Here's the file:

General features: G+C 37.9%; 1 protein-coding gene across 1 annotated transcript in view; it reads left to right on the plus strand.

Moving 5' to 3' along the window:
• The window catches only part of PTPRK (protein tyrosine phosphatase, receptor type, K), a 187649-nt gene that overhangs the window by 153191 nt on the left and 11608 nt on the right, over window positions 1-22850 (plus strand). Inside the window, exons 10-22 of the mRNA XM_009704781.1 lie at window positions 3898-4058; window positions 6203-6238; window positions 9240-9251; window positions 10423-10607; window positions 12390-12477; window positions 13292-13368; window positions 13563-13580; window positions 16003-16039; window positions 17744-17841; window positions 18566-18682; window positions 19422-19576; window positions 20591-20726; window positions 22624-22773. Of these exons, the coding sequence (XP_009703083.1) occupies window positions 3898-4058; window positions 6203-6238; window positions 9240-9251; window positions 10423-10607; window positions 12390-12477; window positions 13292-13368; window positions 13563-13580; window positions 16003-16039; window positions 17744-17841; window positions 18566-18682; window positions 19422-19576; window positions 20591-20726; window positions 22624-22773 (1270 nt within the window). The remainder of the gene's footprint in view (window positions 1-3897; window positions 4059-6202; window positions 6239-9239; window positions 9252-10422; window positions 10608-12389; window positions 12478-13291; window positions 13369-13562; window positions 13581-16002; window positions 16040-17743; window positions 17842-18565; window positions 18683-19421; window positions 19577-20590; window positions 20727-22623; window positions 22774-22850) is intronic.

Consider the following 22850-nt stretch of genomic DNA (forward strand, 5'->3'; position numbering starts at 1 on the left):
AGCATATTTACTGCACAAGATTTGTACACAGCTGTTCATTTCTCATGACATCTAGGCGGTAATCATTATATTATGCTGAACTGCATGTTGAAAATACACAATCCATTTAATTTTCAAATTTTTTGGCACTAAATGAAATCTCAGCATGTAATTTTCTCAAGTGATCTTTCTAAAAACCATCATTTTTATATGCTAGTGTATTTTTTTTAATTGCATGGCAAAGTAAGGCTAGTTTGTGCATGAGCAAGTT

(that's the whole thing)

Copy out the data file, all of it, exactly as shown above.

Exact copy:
General features: G+C 37.9%; 1 protein-coding gene across 1 annotated transcript in view; it reads left to right on the plus strand.

Moving 5' to 3' along the window:
• The window catches only part of PTPRK (protein tyrosine phosphatase, receptor type, K), a 187649-nt gene that overhangs the window by 153191 nt on the left and 11608 nt on the right, over window positions 1-22850 (plus strand). Inside the window, exons 10-22 of the mRNA XM_009704781.1 lie at window positions 3898-4058; window positions 6203-6238; window positions 9240-9251; window positions 10423-10607; window positions 12390-12477; window positions 13292-13368; window positions 13563-13580; window positions 16003-16039; window positions 17744-17841; window positions 18566-18682; window positions 19422-19576; window positions 20591-20726; window positions 22624-22773. Of these exons, the coding sequence (XP_009703083.1) occupies window positions 3898-4058; window positions 6203-6238; window positions 9240-9251; window positions 10423-10607; window positions 12390-12477; window positions 13292-13368; window positions 13563-13580; window positions 16003-16039; window positions 17744-17841; window positions 18566-18682; window positions 19422-19576; window positions 20591-20726; window positions 22624-22773 (1270 nt within the window). The remainder of the gene's footprint in view (window positions 1-3897; window positions 4059-6202; window positions 6239-9239; window positions 9252-10422; window positions 10608-12389; window positions 12478-13291; window positions 13369-13562; window positions 13581-16002; window positions 16040-17743; window positions 17842-18565; window positions 18683-19421; window positions 19577-20590; window positions 20727-22623; window positions 22774-22850) is intronic.

Consider the following 22850-nt stretch of genomic DNA (forward strand, 5'->3'; position numbering starts at 1 on the left):
AGCATATTTACTGCACAAGATTTGTACACAGCTGTTCATTTCTCATGACATCTAGGCGGTAATCATTATATTATGCTGAACTGCATGTTGAAAATACACAATCCATTTAATTTTCAAATTTTTTGGCACTAAATGAAATCTCAGCATGTAATTTTCTCAAGTGATCTTTCTAAAAACCATCATTTTTATATGCTAGTGTATTTTTTTTAATTGCATGGCAAAGTAAGGCTAGTTTGTGCATGAGCAAGTT